But actually, the compatibility situation isn’t as bleak for the Japanese Commodore 64 as I’d been led to believe. I have been able to load games in three environments. The first is easy and universal, working with all floppy-based games that I’ve tried so far. The second is quirky and seemingly offers limited compatibility. The third is downright weird and so far I have only managed to make one game work.

Environment 1: This requires a quickload cartridge. The only physical quickload cartridge I have is the Epyx FastLoad cart, but I also have a few other quickload images accessible via my 1541 Ultimate-II+. This environment can make your Japanese Commodore 64 100% compatible with standard Commodore 64 software, with the exception of some character replacements in games that use the default font*. But to make it 100% compatible, your quickload solution has to be able to turn off its quickload feature, while still loading the cartridge itself into memory. I don’t know if Epyx FastLoad can do this, but Action Replay and Final Cartridge both seem capable of it. If you can’t turn off the quickload feature, you are limited by your quickload cartridge’s compatibility.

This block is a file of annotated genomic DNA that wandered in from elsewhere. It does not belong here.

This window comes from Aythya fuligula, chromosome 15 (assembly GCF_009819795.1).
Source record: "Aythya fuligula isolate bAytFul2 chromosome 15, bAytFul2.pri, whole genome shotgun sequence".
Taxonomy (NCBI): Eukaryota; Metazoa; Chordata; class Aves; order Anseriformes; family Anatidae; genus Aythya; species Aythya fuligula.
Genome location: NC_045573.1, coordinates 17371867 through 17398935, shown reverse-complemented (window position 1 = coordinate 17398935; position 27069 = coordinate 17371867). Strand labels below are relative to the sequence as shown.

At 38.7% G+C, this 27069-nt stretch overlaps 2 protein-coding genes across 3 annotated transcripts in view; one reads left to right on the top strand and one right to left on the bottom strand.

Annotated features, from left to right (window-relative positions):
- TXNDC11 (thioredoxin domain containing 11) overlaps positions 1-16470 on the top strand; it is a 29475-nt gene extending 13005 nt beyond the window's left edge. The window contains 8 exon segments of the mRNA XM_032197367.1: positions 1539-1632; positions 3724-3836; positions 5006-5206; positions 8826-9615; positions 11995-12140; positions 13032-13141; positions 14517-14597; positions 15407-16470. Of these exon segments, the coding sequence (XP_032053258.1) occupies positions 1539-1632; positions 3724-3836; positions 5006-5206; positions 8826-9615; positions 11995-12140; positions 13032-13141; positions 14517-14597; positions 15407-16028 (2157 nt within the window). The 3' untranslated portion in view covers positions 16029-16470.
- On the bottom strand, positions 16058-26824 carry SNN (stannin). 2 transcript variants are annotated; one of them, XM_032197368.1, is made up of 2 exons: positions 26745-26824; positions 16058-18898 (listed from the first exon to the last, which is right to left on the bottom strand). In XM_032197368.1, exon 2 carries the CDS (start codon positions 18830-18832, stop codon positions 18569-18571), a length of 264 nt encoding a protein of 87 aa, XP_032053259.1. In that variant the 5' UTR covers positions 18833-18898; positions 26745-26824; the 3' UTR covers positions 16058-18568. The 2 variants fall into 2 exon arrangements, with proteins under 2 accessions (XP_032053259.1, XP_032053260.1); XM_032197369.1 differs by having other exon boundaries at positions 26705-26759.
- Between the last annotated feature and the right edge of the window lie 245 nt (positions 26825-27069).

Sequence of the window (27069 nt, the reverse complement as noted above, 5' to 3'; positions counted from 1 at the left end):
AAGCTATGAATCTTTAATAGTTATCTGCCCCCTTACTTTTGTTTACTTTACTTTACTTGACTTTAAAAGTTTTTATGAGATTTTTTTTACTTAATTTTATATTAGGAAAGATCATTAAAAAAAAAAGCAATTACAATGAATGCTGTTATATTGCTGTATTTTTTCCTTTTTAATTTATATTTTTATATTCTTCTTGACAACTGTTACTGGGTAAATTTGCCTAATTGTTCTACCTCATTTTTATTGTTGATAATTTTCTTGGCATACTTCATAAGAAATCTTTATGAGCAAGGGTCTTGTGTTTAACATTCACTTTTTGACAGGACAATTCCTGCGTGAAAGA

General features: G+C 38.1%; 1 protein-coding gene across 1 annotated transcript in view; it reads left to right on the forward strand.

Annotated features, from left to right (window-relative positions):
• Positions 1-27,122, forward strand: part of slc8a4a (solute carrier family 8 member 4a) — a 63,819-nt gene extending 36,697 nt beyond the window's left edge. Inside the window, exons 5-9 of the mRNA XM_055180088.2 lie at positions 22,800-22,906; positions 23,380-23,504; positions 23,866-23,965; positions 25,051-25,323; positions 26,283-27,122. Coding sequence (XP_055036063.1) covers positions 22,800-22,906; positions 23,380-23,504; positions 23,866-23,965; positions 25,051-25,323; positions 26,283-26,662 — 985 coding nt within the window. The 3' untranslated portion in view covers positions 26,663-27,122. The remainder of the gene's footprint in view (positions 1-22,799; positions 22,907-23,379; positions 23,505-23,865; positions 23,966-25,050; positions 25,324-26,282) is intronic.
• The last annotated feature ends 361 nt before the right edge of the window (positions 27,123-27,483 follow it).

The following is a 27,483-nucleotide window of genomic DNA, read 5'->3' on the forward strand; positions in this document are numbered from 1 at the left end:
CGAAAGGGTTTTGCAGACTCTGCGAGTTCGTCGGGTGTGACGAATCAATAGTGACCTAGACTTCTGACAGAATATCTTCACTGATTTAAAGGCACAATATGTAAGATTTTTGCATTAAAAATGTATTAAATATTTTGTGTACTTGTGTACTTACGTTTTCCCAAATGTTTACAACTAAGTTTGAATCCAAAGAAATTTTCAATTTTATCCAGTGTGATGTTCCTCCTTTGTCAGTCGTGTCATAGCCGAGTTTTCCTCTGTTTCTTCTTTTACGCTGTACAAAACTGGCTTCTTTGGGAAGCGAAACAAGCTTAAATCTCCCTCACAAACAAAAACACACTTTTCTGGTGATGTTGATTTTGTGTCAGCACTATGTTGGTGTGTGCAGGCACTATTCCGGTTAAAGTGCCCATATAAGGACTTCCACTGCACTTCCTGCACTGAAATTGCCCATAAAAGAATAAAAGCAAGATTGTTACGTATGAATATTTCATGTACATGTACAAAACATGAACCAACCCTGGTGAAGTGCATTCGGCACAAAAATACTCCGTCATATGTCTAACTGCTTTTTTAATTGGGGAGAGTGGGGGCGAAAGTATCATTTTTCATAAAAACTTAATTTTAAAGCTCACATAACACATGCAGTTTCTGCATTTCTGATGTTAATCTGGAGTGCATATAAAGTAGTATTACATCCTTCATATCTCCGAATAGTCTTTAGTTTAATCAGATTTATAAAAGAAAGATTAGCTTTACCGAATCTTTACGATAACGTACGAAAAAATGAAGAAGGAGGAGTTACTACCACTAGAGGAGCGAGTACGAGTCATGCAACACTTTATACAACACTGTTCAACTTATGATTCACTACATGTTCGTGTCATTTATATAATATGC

It seems that quickload carts come with their own kernal rom, or possibly their own routines that perform some tasks before turning over control to the kernal rom. In any event, if you use a quickload, it restores the expected amount of free memory to 38911 and from there, everything works like a standard Commodore 64. You can load floppy disks and play them like it’s 1985 again.

*Admittedly, this might make text adventures completely unplayable, but they would still load properly and function correctly if you cared to decode the characters one at a time.

Environment 2: But environment 1 is so easy and universal! Why bother with anything else? Well, reason one, this requires absolutely nothing! You can turn on your Japanese Commodore 64 and load some games from floppy disk without a quickload cart. Reason two, It iis like a treasure hunt, trying to uncover each game’s secret, if it indeed has a secret at all. I don’t think it is 100% compatible, but who knows? If you poke at it long enough, any given game might work.

The first game I got to work in this environment was Archon. I issued my standard LOAD”*”,8,1 and let it load. Waiting. Waiting. It came back with READY. I typed RUN, and it didn’t work. But by chance, I hit run/stop + restore and suddenly Archon started! I about fell out of my chair. Turned it off and verified that it wasn’t some fluke, and that you didn’t need to type RUN. Indeed, you just load the game and press run/stop + restore and the game works.